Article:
Magic Mike opens with a chiselled Matthew McConaughey - here playing the sinister owner of a seedy male strip club in Tampa - parading around a stage, groping himself in front of a crowd of giggling and over-excited women and asking, rather provocatively in a southern drawl, "Can you touch this?" At this point, I thought I knew exactly what would happen.
The movie tells of a bunch of male strippers who shake what their momma gave them to earn some quick cash, but if you're expecting anything extremely torrid or raunchy, you may be disappointed. While there are buttocks galore and sculpted abs, this film is definitely not only about male stripping; there is a story beneath the sweat, thongs and gyrations.
Mike (Tatum) is a part-time roof tiler who makes up the bulk of his income as the headline stripper for a club called Xquisite. Tatum's real-life job as a stripper back when he was 19 has added a certain authenticity to his character – Magic Mike is definitely believable.
While Tatum's character here is an attractive, muscular stripper – he doesn't hold back bringing all that energy and insane dance talent that we are used to seeing in the Step Up series - he also plays the conflicted Mike well. We really do feel the loneliness, absence of fulfilment and frustration within Mike, and even those who fall into the Channing-Tatum-is-a-one-trick-pony mindset will be unable to deny that his acting is pretty good.
Mike takes 19-year-old college dropout Adam (Pettyfer) under his wing, introducing "The Kid" to a world of partying, sex, drugs and quick cash. Despite Mike's best efforts and promise to Adam's older and wiser sister Brooke (Horn) to look out for him, Adam sinks deeper into the world of stripping – the darker side of it.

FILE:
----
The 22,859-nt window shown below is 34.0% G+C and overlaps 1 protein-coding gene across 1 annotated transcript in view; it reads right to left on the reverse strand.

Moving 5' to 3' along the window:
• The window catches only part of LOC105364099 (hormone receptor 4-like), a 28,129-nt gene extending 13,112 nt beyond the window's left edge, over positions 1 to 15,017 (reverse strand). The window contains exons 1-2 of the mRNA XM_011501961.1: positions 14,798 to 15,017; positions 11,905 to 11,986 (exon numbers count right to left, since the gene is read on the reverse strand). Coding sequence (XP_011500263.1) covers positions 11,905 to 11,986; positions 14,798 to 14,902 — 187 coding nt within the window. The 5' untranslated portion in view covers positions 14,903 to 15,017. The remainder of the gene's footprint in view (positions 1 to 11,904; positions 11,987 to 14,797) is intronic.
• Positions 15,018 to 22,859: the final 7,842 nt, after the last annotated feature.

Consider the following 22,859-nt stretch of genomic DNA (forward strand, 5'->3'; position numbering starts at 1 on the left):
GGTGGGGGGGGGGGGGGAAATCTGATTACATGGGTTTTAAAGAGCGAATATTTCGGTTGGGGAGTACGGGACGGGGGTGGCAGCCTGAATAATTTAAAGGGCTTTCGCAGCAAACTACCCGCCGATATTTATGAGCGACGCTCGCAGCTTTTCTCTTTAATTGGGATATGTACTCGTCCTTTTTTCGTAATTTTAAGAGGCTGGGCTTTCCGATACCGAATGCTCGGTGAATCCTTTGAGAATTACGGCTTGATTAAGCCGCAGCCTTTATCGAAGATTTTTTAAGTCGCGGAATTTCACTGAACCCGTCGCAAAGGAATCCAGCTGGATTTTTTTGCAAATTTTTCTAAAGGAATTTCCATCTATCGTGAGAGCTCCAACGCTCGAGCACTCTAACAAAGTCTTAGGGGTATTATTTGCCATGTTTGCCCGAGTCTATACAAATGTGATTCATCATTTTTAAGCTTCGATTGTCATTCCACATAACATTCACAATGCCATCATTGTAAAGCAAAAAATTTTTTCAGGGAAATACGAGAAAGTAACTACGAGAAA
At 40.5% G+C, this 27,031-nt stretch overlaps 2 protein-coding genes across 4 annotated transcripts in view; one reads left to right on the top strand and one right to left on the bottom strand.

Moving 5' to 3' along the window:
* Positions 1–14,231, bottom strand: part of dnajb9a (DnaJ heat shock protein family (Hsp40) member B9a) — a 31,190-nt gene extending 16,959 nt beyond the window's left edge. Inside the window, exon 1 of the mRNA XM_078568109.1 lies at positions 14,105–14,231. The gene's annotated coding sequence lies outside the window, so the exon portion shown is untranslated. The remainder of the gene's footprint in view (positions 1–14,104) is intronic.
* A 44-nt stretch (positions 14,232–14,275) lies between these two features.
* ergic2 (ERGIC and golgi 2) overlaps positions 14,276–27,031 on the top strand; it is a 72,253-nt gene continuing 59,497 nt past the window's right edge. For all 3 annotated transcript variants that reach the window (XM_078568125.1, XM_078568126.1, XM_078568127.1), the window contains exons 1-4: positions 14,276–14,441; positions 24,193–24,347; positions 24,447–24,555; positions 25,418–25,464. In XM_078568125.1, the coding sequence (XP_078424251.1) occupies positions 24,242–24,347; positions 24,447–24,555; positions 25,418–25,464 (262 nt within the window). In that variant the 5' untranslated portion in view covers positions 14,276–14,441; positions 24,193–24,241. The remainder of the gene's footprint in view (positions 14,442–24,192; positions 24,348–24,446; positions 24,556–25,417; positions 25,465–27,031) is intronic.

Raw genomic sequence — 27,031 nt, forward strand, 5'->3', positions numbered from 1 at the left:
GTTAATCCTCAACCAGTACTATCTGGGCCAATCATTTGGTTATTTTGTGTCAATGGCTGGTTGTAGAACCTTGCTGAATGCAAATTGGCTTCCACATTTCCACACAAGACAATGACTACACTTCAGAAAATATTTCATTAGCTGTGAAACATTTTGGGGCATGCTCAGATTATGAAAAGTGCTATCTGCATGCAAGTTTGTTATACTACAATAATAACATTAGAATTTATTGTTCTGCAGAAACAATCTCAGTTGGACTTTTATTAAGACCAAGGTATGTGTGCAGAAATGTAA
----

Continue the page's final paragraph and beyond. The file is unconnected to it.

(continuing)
As previously stated, Magic Mike isn't all about the stripping: there is a romantic element to it, too. This is the tale of a man who is transformed by love, or, probably more accurately, a man who feels compelled to change to win the affections of a girl. We see Mike - the side of him without the magic and bravado - realise that he wants more out of life. Six years in the stripping profession and heading on 30, he has an epiphany and rather compellingly says: "That's what I do, it's not who I am."
Snore? Well, with the mix of high-octane dancing, eye candy (unless you’re expecting the Full Monty) and comedy - especially from the brilliant McConaughey - this movie kind of works and is an entertaining watch. But, it is predictable as can be.